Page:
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How to create environment based builds with Grunt

How to create environment based builds with Grunt

Grunt is pretty neat when it comes to creating builds of javascript applications.  However, I found it quite difficult to create environment based builds, ie, builds for development, staging, and production.

First off, let me say that I’m not a javascript developer.  In reality, what I”m trying to do is very simple: create a deployment pattern for a Google Chrome extension.  The idea is that I want to be able to specify environment configuration variables such as endpoint and build directory so I can point different builds to different directories and have their api clients talk to different endpoints.

Let’s start with getting a chrome extension to build to different directories depending on which Grunt build task I execute.

First, you need to install grunt-env(You should probably already have Grunt installed).  Start by following the usual instructions here: https://github.com/jsoverson/grunt-env

To be nice, I’ll be explicit as well:

// You want the --save-dev so it updates your package.json file
npm install grunt-env --save-dev

At the bottom of your Gruntfile:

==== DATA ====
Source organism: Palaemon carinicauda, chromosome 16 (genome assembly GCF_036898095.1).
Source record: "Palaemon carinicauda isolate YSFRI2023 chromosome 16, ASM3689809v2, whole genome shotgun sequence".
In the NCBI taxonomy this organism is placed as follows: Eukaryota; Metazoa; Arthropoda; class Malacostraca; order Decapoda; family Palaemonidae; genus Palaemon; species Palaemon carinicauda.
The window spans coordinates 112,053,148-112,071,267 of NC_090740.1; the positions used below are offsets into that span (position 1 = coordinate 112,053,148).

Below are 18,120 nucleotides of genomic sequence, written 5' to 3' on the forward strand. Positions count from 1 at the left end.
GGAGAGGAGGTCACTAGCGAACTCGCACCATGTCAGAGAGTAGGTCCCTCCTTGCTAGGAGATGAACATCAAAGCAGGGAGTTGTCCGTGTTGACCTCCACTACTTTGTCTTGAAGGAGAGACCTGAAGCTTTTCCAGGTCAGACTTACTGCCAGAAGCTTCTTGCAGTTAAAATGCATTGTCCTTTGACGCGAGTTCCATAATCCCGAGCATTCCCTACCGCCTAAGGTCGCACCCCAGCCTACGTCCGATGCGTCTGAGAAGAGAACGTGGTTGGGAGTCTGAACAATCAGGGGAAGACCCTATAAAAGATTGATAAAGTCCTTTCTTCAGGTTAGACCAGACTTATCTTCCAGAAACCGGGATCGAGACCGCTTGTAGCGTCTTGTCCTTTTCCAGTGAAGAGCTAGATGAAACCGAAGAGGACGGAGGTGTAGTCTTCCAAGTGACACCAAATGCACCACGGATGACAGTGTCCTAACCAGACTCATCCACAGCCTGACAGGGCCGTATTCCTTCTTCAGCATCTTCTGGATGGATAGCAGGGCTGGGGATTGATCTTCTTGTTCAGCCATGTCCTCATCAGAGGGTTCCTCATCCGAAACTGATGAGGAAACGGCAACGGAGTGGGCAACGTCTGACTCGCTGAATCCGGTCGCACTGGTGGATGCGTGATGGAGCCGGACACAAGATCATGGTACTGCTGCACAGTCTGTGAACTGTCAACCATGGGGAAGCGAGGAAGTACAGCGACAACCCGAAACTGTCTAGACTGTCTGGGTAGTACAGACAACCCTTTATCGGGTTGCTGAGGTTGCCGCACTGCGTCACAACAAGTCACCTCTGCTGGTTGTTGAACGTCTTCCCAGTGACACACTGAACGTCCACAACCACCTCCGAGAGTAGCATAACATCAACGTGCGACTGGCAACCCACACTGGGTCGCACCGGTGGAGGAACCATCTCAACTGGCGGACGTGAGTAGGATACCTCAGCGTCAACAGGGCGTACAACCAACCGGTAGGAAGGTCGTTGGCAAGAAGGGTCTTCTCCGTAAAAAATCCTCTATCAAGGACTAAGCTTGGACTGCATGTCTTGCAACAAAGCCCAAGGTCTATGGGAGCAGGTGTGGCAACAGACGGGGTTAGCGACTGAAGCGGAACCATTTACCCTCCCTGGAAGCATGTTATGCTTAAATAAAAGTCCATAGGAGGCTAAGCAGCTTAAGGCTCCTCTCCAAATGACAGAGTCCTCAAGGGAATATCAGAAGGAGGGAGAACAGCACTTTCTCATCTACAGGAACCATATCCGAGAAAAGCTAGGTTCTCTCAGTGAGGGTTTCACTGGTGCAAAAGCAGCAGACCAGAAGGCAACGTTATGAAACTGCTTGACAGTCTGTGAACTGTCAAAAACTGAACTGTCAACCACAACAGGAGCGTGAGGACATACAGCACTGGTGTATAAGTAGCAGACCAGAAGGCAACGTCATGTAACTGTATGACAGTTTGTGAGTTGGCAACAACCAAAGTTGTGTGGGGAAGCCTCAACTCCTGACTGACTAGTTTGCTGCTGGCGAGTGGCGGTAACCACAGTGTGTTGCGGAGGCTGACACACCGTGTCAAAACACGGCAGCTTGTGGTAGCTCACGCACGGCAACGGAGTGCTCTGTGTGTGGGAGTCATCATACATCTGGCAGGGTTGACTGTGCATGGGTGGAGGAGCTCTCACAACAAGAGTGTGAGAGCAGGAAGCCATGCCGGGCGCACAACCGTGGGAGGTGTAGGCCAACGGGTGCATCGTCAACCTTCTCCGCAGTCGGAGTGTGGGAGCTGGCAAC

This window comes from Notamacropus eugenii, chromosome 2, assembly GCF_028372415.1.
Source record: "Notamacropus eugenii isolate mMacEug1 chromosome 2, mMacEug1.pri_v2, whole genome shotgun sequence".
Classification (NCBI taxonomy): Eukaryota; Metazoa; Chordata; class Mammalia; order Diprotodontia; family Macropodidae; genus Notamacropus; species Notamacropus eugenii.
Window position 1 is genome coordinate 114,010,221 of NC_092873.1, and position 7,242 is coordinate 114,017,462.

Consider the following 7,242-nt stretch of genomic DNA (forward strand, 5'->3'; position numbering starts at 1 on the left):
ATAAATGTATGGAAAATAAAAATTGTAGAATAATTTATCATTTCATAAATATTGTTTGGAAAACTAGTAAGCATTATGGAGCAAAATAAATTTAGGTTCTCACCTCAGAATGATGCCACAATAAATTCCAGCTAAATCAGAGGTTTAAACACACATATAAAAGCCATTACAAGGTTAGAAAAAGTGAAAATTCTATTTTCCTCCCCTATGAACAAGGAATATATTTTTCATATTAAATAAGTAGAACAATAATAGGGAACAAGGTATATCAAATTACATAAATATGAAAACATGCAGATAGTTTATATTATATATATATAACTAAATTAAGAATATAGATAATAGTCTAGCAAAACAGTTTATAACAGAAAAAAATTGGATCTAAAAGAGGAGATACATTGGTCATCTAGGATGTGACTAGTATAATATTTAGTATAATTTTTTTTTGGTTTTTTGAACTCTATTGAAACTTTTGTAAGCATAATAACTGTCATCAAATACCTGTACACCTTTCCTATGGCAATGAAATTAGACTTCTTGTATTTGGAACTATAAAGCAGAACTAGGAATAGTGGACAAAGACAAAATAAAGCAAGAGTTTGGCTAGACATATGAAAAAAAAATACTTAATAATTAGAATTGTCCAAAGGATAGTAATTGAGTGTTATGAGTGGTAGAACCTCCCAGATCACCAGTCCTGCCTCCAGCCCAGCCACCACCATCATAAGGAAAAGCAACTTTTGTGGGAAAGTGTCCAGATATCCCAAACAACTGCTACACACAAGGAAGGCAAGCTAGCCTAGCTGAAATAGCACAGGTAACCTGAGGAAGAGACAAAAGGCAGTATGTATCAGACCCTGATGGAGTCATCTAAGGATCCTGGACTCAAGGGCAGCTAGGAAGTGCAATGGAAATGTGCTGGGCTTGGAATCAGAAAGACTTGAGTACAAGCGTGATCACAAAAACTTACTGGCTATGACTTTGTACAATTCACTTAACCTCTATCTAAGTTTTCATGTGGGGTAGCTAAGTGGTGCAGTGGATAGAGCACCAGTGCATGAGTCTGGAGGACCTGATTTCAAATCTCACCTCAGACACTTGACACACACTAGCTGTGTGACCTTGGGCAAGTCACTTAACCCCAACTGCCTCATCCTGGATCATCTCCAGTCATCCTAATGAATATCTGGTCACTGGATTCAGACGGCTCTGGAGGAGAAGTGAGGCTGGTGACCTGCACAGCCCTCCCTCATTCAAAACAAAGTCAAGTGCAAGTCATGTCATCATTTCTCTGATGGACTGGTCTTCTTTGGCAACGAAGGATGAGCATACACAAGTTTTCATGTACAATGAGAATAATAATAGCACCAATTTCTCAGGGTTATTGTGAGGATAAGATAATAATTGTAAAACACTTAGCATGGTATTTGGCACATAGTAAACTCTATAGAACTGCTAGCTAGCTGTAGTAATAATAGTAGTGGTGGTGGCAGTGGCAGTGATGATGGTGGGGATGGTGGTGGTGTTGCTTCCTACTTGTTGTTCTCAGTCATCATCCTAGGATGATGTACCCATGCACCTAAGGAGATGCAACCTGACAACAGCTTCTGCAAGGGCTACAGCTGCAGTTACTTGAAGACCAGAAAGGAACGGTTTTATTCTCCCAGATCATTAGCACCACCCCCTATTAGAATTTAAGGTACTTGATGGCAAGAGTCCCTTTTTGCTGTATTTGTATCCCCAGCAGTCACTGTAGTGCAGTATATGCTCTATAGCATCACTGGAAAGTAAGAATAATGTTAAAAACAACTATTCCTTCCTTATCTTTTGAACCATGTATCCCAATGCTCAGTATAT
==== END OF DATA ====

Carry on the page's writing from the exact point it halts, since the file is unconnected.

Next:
In your grunt.initConfig({…}) block, enter:

  env : {
    options : {
    //Shared Options Hash
    dev : {
      NODE_ENV : 'development',
      DEST     : 'builds/dev'
    build : {
      NODE_ENV : 'production',
      DEST     : 'builds/production'

If you look at the README for the grunt-env project, you’ll notice I”ve gone away from what they have.  It baffles my mind that its the convention to have a “dist” directory at the top level of a project, as opposed to have a builds directory where you can have any number and types of builds.  So thats why I’ve put DEST: “builds/production”.

Grunt now gives us tasks to specify which environment we want, like so:

grunt.registerTask('dev', ['env:dev', 'build']);

This is all gravy, but how do you take advantage of your environment configuration variables?

This took me forever to figure out, but alas, that’s why I’m writing this blog post, and you, dear reader, are reading it :)

Ok, so there are two ways you might want to access these variables:

  1. 1. In a task
  2. 2. In a template in the configuration

1. Accessing environment configuration in a task is straightforward, as long as you combed through the source code and figured it out, or read below:


2. Accessing from within a template

You might think, you could just do:

  chromeManifest: {
    dist: {
      dest: '<% process.env.DEST%>'

But you’d be wrong!  Templates are executed in the context of the configuration, so you don’t have access to process.  What you need to do, is set a configuration var inside a task that has access to process.  Here’s the special sauce:

grunt.registerTask('setenv', 'Override all grunt build options with environment specific options', function() {

grunt.config('BUILD_ENV', process.env.ENV)


And then in the template:

dest: '<%= env[BUILD_ENV].DEST %>'

Boom! environment based configuration for dinner. delicious.

In part 2 of adventures in Grunt-land, I’m going to go over how to update a Google Chrome extension manifest file with an environment configuration file

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